Coppice.png

    I would be able to believe it, if only that entire section wasn't as covered with the exact same texture where you might expect to find the wooded scrubland or deciduous forest fill. I think this 'coppice' is actually this particular cartographer's interpretation of how to draw woodland in general.

    I'm going to remove that one from the legend for now.

    Still looking for the 'mixed forest'.
    • CommentAuthorLoopysue
    • CommentTimeNov 19th 2019 edited
     
    The example map is finished apart from the changes that will happen over time as the fills and symbols are perfected. However, the example map only contains a very small number of all the fills and symbols that will be available in the annual, so here is an update on the legend. Where the fills and symbols are named in black the image in the box has been done to at least the stage of 'first draft'. Red labels indicate work that has yet to be done.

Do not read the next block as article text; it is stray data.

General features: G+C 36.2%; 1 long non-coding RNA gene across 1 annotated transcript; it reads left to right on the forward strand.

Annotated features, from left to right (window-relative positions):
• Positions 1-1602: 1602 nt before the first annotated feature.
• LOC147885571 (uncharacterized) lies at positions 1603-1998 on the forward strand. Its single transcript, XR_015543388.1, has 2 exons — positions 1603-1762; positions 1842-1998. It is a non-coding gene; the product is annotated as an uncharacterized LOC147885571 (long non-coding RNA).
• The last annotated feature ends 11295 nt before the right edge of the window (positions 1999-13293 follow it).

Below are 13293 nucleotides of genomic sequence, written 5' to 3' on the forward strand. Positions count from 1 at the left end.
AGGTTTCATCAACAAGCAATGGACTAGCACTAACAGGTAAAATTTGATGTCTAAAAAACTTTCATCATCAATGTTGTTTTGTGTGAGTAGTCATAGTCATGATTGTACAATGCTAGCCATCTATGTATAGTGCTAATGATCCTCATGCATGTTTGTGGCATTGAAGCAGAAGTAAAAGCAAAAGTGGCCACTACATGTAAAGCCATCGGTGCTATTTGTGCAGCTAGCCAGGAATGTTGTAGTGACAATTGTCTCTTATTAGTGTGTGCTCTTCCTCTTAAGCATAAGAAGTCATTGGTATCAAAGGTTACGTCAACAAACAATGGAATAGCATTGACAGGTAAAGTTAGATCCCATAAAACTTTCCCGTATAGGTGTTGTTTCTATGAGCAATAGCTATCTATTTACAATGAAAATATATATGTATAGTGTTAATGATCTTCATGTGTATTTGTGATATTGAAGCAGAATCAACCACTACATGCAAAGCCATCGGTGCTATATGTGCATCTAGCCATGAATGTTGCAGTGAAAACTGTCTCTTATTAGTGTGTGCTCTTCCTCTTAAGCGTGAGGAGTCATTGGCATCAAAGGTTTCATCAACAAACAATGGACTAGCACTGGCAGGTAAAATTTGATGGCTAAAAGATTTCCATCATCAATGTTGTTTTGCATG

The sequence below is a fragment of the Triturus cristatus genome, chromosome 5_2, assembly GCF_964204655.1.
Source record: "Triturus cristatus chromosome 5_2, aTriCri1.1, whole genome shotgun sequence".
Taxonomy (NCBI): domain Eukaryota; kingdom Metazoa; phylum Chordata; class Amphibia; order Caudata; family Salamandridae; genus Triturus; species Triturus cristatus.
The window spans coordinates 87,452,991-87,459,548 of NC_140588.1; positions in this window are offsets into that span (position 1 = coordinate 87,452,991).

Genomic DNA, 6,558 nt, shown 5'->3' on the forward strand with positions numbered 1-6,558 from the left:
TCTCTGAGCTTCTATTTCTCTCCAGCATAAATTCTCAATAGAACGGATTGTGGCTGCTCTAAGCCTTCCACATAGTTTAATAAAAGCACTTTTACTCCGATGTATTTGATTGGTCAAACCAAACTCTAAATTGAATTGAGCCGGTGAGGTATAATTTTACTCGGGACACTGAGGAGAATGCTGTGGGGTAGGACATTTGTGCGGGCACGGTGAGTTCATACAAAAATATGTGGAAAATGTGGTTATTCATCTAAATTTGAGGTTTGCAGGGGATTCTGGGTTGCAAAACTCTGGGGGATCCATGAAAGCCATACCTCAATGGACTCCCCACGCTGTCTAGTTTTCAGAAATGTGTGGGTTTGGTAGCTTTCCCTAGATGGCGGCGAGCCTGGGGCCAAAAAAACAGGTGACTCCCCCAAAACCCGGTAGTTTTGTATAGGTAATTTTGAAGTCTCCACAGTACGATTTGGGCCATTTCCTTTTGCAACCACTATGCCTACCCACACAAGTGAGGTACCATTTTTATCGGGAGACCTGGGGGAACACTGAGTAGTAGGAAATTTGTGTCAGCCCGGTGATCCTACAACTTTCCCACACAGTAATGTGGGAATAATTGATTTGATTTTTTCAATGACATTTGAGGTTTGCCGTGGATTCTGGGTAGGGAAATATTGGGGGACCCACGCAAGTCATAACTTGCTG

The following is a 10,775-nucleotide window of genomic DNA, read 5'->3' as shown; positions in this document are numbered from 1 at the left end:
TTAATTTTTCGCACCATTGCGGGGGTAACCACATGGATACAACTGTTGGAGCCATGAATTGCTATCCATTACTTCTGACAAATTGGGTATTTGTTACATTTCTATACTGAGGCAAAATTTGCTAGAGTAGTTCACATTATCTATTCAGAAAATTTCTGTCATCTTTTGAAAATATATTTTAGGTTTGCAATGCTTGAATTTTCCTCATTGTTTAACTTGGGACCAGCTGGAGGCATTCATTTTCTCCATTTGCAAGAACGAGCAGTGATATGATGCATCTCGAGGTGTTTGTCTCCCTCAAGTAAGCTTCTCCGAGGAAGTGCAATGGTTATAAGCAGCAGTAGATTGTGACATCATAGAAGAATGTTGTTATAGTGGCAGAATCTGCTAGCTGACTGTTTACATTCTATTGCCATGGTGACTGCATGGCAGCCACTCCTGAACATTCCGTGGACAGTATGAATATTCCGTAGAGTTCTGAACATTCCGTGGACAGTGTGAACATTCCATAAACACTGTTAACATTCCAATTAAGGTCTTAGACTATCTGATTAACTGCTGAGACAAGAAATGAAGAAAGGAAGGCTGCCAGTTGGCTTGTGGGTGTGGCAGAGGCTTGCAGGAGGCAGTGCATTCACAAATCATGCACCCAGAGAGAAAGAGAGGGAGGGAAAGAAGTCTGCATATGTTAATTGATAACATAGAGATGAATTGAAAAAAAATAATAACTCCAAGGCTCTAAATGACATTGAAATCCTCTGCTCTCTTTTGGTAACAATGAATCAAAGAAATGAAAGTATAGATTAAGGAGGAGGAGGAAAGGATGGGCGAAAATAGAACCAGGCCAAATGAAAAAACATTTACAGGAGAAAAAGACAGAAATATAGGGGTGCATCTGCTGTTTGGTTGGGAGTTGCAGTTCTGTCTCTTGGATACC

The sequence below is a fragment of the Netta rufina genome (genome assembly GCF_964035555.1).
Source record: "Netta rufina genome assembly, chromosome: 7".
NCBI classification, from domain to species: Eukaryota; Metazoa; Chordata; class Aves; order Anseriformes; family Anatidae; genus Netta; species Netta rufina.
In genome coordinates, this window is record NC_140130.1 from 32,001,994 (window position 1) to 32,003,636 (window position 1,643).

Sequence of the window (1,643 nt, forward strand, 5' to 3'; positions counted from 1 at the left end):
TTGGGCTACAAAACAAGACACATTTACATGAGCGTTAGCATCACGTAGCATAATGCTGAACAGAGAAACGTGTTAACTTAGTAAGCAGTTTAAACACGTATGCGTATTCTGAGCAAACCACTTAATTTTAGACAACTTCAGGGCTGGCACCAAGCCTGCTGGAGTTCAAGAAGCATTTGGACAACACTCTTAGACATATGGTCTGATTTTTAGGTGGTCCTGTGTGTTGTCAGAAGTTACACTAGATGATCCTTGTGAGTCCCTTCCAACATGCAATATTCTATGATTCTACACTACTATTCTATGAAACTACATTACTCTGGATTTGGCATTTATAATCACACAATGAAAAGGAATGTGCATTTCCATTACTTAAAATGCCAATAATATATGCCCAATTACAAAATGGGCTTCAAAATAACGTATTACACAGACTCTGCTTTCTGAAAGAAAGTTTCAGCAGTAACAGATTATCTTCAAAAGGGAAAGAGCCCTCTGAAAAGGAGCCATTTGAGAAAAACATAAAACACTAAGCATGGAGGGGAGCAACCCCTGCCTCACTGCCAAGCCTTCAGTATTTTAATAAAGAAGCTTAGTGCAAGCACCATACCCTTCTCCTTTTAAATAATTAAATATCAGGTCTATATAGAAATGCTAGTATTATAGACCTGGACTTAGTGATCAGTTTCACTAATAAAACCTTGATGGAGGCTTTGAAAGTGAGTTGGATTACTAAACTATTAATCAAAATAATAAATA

new key2.JPG

    Having just posted this, I realise that I have actually done the hedge and row of trees, but forgotten to add them to the key.
    • CommentAuthorJMunsonII
    • CommentTimeNov 19th 2019
     
    awesome! :)
    • CommentAuthorLoopysue
    • CommentTimeNov 19th 2019
     
    Thank you! :)

    Hopefully it will look even better once I've replaced all the Ferraris snapshots with new fills and symbols.
  11.  
    Sue,